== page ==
public class ODataMetaData
        public string odatacontext { get; set; }
        public List<Value> value { get; set; }

    public class Value
        public string name { get; set; }
        public string kind { get; set; }
        public string url { get; set; }

By using a generic ODataResponse class, we can deserialize our OData response into any POCO:

namespace SelfHosting.Test.Models
    using System.Collections.Generic;

    public class ODataResponse<T>
        where T : class, new()
        public string odatacontext { get; set; }
        public List<T> value { get; set; }

        public ODataResponse()


The beauty about using the TestServer is that it is self-contained and the HTTP server is inaccessible outside of the process. Once the tests complete, the server is shutdown. The WebApiConfig registered with the TestServer determines which controllers and routes to load for testing. No production code needs to be changed in order to test existing Web API and OData controllers. The only problem that I have found is that attribute routes don't seem to register correctly. Perhaps I have not found the correct method of registering the attribute routes for the TestServer.

Here is the Visual Studio 2013 solution with both a web project and a unit testing project: (1.39 mb)

Visual Studio Update 3 and TypeScript external module compilation

7. August 2014 08:54 by Cameron in TypeScript  //  Tags: , , , , , , , ,   //   Comments

I recently updated to Visual Studio 2013 Update 3, but it appears as though the TypeScript compiler is a little more strict in external module compilation. If you receive an error message asking the --module flag to be set, you need to add this to your build configurations in your project:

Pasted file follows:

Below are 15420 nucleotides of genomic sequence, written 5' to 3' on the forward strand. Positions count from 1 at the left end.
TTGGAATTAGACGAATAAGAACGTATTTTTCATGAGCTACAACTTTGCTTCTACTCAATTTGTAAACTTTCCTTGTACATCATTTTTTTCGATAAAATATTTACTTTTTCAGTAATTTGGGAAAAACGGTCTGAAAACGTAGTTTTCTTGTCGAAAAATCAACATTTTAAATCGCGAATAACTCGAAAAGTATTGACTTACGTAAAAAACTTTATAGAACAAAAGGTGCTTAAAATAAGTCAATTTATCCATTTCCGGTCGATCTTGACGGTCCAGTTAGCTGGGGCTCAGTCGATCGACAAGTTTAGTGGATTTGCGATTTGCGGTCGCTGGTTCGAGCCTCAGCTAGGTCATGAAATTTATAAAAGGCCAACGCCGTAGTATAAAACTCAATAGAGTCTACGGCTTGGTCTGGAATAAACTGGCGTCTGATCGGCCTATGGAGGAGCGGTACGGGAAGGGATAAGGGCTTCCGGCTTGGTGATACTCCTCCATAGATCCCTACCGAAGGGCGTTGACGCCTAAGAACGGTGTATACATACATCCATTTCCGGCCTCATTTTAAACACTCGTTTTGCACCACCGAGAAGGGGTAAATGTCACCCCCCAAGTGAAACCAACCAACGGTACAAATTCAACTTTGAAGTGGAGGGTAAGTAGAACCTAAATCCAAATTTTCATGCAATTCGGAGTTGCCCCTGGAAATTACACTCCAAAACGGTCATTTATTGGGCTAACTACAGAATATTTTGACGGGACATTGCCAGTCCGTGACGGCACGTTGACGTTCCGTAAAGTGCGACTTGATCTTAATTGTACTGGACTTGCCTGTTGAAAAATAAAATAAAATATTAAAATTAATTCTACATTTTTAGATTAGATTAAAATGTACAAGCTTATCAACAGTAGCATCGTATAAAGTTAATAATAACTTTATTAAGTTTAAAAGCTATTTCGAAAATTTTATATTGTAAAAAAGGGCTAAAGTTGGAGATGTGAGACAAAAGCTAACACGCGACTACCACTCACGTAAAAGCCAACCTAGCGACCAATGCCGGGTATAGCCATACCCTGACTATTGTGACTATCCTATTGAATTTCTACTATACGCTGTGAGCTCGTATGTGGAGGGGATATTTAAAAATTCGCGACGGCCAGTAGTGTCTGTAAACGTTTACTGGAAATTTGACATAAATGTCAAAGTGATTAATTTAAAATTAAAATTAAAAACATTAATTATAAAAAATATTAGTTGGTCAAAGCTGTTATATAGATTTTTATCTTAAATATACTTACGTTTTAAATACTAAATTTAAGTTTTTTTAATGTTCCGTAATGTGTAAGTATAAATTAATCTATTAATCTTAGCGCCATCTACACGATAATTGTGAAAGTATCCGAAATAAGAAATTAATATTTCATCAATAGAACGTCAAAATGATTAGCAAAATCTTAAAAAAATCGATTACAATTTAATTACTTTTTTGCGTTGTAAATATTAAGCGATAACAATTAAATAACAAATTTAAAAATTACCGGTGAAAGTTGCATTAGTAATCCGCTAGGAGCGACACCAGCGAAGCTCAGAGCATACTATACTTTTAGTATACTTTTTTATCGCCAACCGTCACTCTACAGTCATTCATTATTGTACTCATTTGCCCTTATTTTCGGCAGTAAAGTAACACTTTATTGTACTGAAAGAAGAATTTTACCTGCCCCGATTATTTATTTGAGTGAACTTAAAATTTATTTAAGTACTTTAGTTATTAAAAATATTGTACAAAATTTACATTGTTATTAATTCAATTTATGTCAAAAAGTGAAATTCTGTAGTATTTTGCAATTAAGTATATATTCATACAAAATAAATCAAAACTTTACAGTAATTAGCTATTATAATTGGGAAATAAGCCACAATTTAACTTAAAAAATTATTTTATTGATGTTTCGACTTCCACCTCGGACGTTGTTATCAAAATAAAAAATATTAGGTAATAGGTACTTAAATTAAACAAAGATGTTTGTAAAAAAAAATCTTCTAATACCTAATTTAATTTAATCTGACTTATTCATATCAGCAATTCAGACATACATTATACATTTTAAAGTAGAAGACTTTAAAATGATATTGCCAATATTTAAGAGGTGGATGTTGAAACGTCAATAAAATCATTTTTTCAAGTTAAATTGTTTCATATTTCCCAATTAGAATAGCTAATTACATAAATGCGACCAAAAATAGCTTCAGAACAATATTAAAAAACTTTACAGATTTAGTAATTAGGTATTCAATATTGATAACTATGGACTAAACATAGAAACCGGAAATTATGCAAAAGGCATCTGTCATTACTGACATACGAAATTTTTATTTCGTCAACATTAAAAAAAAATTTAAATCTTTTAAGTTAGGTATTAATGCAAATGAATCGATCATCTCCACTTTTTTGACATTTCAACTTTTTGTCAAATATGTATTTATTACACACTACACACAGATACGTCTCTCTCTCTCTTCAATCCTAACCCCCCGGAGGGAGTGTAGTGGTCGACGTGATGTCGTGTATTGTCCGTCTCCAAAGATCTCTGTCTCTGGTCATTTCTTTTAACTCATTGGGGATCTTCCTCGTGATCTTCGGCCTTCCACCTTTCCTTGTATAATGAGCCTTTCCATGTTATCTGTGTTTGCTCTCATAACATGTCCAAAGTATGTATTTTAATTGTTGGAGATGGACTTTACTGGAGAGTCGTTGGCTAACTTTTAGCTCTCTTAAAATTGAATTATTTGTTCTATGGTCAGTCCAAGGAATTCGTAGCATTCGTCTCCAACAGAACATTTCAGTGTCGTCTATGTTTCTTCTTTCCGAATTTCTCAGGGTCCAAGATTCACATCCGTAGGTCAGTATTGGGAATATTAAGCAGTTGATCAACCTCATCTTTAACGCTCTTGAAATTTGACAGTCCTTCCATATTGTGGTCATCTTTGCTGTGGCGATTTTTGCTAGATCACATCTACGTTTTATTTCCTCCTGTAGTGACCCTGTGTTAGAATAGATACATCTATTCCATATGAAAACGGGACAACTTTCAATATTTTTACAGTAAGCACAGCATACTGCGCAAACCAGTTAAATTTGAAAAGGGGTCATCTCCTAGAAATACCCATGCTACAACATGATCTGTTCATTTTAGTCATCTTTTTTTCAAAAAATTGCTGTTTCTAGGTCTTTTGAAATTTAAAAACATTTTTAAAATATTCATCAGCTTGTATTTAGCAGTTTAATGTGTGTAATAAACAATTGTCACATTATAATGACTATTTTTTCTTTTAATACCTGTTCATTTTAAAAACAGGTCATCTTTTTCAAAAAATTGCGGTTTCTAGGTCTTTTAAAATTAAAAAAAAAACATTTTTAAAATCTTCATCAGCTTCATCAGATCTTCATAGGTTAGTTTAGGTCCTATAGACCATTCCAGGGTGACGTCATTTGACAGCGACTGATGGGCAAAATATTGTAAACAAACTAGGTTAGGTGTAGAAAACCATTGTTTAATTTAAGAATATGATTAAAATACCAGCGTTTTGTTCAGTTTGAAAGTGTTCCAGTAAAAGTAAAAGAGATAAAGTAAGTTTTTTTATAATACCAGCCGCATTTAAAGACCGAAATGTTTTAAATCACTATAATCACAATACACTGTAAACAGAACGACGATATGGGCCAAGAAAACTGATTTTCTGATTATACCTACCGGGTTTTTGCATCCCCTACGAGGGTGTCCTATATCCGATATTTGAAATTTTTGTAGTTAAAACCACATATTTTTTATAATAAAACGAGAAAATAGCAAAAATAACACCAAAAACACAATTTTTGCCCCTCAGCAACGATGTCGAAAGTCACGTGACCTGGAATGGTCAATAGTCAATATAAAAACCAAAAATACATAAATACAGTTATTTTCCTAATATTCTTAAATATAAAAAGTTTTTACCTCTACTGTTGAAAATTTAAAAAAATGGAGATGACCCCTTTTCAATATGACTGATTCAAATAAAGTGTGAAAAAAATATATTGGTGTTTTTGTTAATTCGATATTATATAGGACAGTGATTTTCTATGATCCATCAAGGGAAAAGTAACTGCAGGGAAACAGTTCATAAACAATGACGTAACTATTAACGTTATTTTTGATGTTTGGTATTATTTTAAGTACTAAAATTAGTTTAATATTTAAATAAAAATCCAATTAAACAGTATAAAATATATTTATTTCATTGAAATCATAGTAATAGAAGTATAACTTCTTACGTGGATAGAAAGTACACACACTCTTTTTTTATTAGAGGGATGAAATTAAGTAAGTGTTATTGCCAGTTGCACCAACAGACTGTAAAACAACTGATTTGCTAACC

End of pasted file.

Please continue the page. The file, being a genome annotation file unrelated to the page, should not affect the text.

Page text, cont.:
<PropertyGroup Condition=" '$(Configuration)|$(Platform)' == 'Debug|AnyCPU' ">
  <PropertyGroup Condition=" '$(Configuration)|$(Platform)' == 'Release|AnyCPU' ">

After adding the TypeScriptModule kind node to the project properties, the compiler can correctly compile external TypeScript modules!

Windows Path Environment Variable Length

10. February 2014 13:14 by Cameron in Windows  //  Tags: , , , , , ,   //   Comments

I recently started getting "Target Invocation" errors while trying to launch Visual Studio 2012 or Visual Studio 2013. This was a strange error message as not much else was given to diagnose the problem. After some extended research, I found that having an extra long PATH variable can cause Visual Studio to hang on startup. Windows limits this length to 2048 characters. Although you can still have a PATH variable longer than that, some programs like Visual Studio can't address a PATH environment variable larger than 2048 characters. A remedy to this problem is to split out your PATH variable into at least two variables. 

First, you need to open your PATH variable and copy its value into a safe spot in case it gets messed up. Then you can extract the last half of your path and create a new environment variable and call it PATH2. After your new environment variable is setup, you can reference it in your main PATH


Some may be asking, why would my PATH ever exceed 2048 characters? The answer is that if you're a developer and have lots of compilers, IDEs, and toolchains installed on your development machine such as Visual Studio, Net Beans, GCC, Qt, or devkitpro, your PATH can grow fairly quickly. 

If you ever exceed 2048 characters in PATH2, you can append another variable such as PATH3 or PATH4. I'm not certain if there is a real physical limit to user created environment variables, but if you experience problems, you can do as I mentioned. Note, I have a Windows 7 x64 development machine at work and I haven't seen this issue in Windows XP or Windows 8. I haven't done development on Windows XP in several years since it is now showing its age and Microsoft is discontinuing support in April 2014.